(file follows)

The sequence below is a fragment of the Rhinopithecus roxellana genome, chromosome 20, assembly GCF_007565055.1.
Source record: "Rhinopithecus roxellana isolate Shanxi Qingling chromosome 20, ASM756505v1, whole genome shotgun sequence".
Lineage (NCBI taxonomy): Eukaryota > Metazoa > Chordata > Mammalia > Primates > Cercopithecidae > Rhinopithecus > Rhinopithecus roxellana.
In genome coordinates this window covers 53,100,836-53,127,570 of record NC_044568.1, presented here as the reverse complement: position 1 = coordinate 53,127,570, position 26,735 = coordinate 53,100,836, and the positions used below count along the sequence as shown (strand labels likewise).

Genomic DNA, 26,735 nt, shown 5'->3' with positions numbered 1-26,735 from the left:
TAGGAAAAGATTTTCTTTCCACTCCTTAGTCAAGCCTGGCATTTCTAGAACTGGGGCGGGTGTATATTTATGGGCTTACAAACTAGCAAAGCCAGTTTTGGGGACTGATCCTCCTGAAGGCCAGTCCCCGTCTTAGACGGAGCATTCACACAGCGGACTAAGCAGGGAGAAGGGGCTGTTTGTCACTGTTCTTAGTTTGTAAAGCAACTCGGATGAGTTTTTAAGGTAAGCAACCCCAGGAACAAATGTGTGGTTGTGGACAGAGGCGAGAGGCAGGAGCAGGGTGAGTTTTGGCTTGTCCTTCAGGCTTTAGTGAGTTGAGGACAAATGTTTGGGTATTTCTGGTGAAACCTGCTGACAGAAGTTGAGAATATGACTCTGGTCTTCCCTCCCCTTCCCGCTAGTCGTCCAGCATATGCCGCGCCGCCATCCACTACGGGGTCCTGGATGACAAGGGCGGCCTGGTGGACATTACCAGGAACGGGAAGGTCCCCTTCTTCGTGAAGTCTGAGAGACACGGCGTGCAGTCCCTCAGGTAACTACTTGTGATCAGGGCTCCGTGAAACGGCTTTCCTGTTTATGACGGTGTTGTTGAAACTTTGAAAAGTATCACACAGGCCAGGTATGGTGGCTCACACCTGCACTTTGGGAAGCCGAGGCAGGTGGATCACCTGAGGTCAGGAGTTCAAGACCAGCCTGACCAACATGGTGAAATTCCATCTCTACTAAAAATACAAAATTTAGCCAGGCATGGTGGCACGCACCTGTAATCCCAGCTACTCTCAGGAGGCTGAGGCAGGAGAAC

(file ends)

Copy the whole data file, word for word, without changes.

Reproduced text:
The sequence below is a fragment of the Rhinopithecus roxellana genome, chromosome 20, assembly GCF_007565055.1.
Source record: "Rhinopithecus roxellana isolate Shanxi Qingling chromosome 20, ASM756505v1, whole genome shotgun sequence".
Lineage (NCBI taxonomy): Eukaryota > Metazoa > Chordata > Mammalia > Primates > Cercopithecidae > Rhinopithecus > Rhinopithecus roxellana.
In genome coordinates this window covers 53,100,836-53,127,570 of record NC_044568.1, presented here as the reverse complement: position 1 = coordinate 53,127,570, position 26,735 = coordinate 53,100,836, and the positions used below count along the sequence as shown (strand labels likewise).

Genomic DNA, 26,735 nt, shown 5'->3' with positions numbered 1-26,735 from the left:
TAGGAAAAGATTTTCTTTCCACTCCTTAGTCAAGCCTGGCATTTCTAGAACTGGGGCGGGTGTATATTTATGGGCTTACAAACTAGCAAAGCCAGTTTTGGGGACTGATCCTCCTGAAGGCCAGTCCCCGTCTTAGACGGAGCATTCACACAGCGGACTAAGCAGGGAGAAGGGGCTGTTTGTCACTGTTCTTAGTTTGTAAAGCAACTCGGATGAGTTTTTAAGGTAAGCAACCCCAGGAACAAATGTGTGGTTGTGGACAGAGGCGAGAGGCAGGAGCAGGGTGAGTTTTGGCTTGTCCTTCAGGCTTTAGTGAGTTGAGGACAAATGTTTGGGTATTTCTGGTGAAACCTGCTGACAGAAGTTGAGAATATGACTCTGGTCTTCCCTCCCCTTCCCGCTAGTCGTCCAGCATATGCCGCGCCGCCATCCACTACGGGGTCCTGGATGACAAGGGCGGCCTGGTGGACATTACCAGGAACGGGAAGGTCCCCTTCTTCGTGAAGTCTGAGAGACACGGCGTGCAGTCCCTCAGGTAACTACTTGTGATCAGGGCTCCGTGAAACGGCTTTCCTGTTTATGACGGTGTTGTTGAAACTTTGAAAAGTATCACACAGGCCAGGTATGGTGGCTCACACCTGCACTTTGGGAAGCCGAGGCAGGTGGATCACCTGAGGTCAGGAGTTCAAGACCAGCCTGACCAACATGGTGAAATTCCATCTCTACTAAAAATACAAAATTTAGCCAGGCATGGTGGCACGCACCTGTAATCCCAGCTACTCTCAGGAGGCTGAGGCAGGAGAAC